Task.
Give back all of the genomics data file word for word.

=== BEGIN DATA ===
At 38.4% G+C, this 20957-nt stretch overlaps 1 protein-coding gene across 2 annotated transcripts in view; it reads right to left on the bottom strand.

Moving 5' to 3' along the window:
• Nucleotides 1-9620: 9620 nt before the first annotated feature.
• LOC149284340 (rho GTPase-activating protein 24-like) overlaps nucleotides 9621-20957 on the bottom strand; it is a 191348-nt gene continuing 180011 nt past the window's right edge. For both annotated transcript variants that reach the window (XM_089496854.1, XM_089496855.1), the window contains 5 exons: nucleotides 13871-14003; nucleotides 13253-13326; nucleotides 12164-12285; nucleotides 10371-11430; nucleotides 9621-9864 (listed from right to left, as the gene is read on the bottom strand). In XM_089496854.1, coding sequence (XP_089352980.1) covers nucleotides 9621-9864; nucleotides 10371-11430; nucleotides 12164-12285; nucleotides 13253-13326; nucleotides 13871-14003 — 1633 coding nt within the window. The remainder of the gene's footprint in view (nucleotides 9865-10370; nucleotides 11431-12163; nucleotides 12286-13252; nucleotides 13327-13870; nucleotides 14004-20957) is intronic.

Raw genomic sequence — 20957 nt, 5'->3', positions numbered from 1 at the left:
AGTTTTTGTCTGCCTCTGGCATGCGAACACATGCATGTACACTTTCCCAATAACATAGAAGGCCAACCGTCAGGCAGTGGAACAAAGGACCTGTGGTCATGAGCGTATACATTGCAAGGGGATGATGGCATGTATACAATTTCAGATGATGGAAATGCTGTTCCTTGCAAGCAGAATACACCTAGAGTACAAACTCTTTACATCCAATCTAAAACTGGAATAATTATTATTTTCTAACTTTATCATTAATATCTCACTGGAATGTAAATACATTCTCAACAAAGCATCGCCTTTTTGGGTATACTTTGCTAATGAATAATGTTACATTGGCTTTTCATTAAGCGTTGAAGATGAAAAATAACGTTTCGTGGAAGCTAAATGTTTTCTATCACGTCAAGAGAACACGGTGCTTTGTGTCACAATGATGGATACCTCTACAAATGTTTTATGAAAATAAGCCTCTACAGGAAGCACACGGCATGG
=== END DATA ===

At 38.4% G+C, this 20957-nt stretch overlaps 1 protein-coding gene across 2 annotated transcripts in view; it reads right to left on the bottom strand.

Moving 5' to 3' along the window:
• Nucleotides 1-9620: 9620 nt before the first annotated feature.
• LOC149284340 (rho GTPase-activating protein 24-like) overlaps nucleotides 9621-20957 on the bottom strand; it is a 191348-nt gene continuing 180011 nt past the window's right edge. For both annotated transcript variants that reach the window (XM_089496854.1, XM_089496855.1), the window contains 5 exons: nucleotides 13871-14003; nucleotides 13253-13326; nucleotides 12164-12285; nucleotides 10371-11430; nucleotides 9621-9864 (listed from right to left, as the gene is read on the bottom strand). In XM_089496854.1, coding sequence (XP_089352980.1) covers nucleotides 9621-9864; nucleotides 10371-11430; nucleotides 12164-12285; nucleotides 13253-13326; nucleotides 13871-14003 — 1633 coding nt within the window. The remainder of the gene's footprint in view (nucleotides 9865-10370; nucleotides 11431-12163; nucleotides 12286-13252; nucleotides 13327-13870; nucleotides 14004-20957) is intronic.

Raw genomic sequence — 20957 nt, 5'->3', positions numbered from 1 at the left:
AGTTTTTGTCTGCCTCTGGCATGCGAACACATGCATGTACACTTTCCCAATAACATAGAAGGCCAACCGTCAGGCAGTGGAACAAAGGACCTGTGGTCATGAGCGTATACATTGCAAGGGGATGATGGCATGTATACAATTTCAGATGATGGAAATGCTGTTCCTTGCAAGCAGAATACACCTAGAGTACAAACTCTTTACATCCAATCTAAAACTGGAATAATTATTATTTTCTAACTTTATCATTAATATCTCACTGGAATGTAAATACATTCTCAACAAAGCATCGCCTTTTTGGGTATACTTTGCTAATGAATAATGTTACATTGGCTTTTCATTAAGCGTTGAAGATGAAAAATAACGTTTCGTGGAAGCTAAATGTTTTCTATCACGTCAAGAGAACACGGTGCTTTGTGTCACAATGATGGATACCTCTACAAATGTTTTATGAAAATAAGCCTCTACAGGAAGCACACGGCATGG